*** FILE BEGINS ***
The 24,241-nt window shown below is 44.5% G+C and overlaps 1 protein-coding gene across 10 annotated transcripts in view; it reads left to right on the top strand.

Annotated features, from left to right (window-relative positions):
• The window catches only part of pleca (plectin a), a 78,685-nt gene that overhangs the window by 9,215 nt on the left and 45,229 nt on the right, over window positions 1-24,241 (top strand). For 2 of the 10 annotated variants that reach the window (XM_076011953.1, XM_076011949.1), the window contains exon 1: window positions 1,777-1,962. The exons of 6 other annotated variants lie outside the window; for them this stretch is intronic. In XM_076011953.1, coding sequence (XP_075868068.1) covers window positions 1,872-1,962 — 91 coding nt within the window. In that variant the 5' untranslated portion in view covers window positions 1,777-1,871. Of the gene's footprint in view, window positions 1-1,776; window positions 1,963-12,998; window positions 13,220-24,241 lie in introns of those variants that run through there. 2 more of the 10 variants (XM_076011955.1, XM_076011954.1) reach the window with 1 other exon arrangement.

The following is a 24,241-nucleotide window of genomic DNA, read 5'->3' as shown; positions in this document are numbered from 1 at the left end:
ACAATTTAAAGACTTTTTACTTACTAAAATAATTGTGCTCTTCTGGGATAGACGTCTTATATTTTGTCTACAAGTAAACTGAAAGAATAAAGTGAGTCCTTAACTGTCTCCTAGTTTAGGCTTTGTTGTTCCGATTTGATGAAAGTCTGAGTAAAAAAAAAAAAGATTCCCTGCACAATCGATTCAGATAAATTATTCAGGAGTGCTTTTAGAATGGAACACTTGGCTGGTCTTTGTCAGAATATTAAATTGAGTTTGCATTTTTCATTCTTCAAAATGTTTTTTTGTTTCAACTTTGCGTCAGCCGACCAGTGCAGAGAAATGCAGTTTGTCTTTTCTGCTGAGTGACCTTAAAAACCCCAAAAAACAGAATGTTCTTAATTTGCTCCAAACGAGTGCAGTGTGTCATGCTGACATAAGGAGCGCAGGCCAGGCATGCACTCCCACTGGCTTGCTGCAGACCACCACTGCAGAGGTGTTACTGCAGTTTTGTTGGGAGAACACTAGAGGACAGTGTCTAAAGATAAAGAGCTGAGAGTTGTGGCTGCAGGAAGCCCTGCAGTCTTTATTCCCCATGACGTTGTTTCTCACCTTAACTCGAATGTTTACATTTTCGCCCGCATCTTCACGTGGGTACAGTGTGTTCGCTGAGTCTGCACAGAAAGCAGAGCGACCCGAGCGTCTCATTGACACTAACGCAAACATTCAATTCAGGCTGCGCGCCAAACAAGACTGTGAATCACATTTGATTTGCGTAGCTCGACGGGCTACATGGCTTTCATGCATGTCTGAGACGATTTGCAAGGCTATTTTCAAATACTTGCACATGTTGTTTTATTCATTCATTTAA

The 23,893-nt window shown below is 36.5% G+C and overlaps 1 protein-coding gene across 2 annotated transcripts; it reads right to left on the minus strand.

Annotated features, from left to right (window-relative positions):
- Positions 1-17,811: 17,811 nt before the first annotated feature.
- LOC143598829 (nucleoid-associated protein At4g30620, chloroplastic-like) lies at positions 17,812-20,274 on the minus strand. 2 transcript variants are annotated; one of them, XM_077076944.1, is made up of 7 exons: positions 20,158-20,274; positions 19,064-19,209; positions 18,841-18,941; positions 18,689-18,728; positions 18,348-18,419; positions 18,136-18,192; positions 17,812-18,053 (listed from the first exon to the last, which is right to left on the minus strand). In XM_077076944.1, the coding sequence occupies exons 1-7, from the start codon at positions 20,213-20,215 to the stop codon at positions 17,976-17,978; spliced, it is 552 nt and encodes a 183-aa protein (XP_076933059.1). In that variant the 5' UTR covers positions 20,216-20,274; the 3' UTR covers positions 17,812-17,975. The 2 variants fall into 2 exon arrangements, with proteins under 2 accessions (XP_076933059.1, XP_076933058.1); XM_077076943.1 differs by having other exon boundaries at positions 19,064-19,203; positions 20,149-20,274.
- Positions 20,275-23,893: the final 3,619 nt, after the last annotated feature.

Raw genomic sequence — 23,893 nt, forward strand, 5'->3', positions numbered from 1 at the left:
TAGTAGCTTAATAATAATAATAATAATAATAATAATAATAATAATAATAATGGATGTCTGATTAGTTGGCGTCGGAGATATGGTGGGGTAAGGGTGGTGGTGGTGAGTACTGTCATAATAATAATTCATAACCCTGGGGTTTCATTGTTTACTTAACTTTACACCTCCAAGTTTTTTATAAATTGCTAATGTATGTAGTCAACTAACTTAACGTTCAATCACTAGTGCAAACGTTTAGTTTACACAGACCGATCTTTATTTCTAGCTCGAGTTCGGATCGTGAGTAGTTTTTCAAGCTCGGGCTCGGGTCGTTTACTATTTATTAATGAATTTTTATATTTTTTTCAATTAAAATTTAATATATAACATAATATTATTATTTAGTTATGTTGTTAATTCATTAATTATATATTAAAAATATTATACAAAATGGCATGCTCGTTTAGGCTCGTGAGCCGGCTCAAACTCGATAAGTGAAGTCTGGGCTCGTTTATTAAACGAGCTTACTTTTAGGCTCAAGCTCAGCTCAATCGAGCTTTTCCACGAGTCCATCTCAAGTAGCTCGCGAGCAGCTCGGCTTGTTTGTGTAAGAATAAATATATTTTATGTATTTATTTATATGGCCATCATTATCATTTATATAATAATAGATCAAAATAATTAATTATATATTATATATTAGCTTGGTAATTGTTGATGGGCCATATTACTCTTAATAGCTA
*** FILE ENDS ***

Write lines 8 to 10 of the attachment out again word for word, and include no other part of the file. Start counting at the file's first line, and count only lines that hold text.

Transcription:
- Positions 1-17,811: 17,811 nt before the first annotated feature.
- LOC143598829 (nucleoid-associated protein At4g30620, chloroplastic-like) lies at positions 17,812-20,274 on the minus strand. 2 transcript variants are annotated; one of them, XM_077076944.1, is made up of 7 exons: positions 20,158-20,274; positions 19,064-19,209; positions 18,841-18,941; positions 18,689-18,728; positions 18,348-18,419; positions 18,136-18,192; positions 17,812-18,053 (listed from the first exon to the last, which is right to left on the minus strand). In XM_077076944.1, the coding sequence occupies exons 1-7, from the start codon at positions 20,213-20,215 to the stop codon at positions 17,976-17,978; spliced, it is 552 nt and encodes a 183-aa protein (XP_076933059.1). In that variant the 5' UTR covers positions 20,216-20,274; the 3' UTR covers positions 17,812-17,975. The 2 variants fall into 2 exon arrangements, with proteins under 2 accessions (XP_076933059.1, XP_076933058.1); XM_077076943.1 differs by having other exon boundaries at positions 19,064-19,203; positions 20,149-20,274.
- Positions 20,275-23,893: the final 3,619 nt, after the last annotated feature.